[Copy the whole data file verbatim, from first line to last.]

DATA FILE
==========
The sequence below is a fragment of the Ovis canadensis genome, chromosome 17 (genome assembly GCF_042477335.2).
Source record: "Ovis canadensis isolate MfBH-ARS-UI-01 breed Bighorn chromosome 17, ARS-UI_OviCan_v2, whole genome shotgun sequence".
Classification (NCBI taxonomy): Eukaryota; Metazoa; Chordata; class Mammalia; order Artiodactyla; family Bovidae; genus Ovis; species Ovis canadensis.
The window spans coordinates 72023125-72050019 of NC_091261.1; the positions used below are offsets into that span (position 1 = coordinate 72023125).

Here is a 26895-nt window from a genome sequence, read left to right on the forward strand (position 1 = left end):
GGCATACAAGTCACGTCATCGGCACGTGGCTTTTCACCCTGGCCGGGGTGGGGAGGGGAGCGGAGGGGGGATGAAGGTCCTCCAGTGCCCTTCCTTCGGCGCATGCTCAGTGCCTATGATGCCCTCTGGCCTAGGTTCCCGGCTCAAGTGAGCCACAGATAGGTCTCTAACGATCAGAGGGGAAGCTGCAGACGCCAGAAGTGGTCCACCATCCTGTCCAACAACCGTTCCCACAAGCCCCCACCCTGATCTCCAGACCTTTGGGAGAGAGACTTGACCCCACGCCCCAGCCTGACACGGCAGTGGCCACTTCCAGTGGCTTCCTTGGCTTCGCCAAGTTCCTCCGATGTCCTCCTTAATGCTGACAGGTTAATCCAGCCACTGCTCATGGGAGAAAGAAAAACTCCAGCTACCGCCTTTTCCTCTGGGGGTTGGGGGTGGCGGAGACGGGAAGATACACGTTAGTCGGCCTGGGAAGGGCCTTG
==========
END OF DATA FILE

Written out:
The sequence below is a fragment of the Ovis canadensis genome, chromosome 17 (genome assembly GCF_042477335.2).
Source record: "Ovis canadensis isolate MfBH-ARS-UI-01 breed Bighorn chromosome 17, ARS-UI_OviCan_v2, whole genome shotgun sequence".
Classification (NCBI taxonomy): Eukaryota; Metazoa; Chordata; class Mammalia; order Artiodactyla; family Bovidae; genus Ovis; species Ovis canadensis.
The window spans coordinates 72023125-72050019 of NC_091261.1; the positions used below are offsets into that span (position 1 = coordinate 72023125).

Here is a 26895-nt window from a genome sequence, read left to right on the forward strand (position 1 = left end):
GGCATACAAGTCACGTCATCGGCACGTGGCTTTTCACCCTGGCCGGGGTGGGGAGGGGAGCGGAGGGGGGATGAAGGTCCTCCAGTGCCCTTCCTTCGGCGCATGCTCAGTGCCTATGATGCCCTCTGGCCTAGGTTCCCGGCTCAAGTGAGCCACAGATAGGTCTCTAACGATCAGAGGGGAAGCTGCAGACGCCAGAAGTGGTCCACCATCCTGTCCAACAACCGTTCCCACAAGCCCCCACCCTGATCTCCAGACCTTTGGGAGAGAGACTTGACCCCACGCCCCAGCCTGACACGGCAGTGGCCACTTCCAGTGGCTTCCTTGGCTTCGCCAAGTTCCTCCGATGTCCTCCTTAATGCTGACAGGTTAATCCAGCCACTGCTCATGGGAGAAAGAAAAACTCCAGCTACCGCCTTTTCCTCTGGGGGTTGGGGGTGGCGGAGACGGGAAGATACACGTTAGTCGGCCTGGGAAGGGCCTTG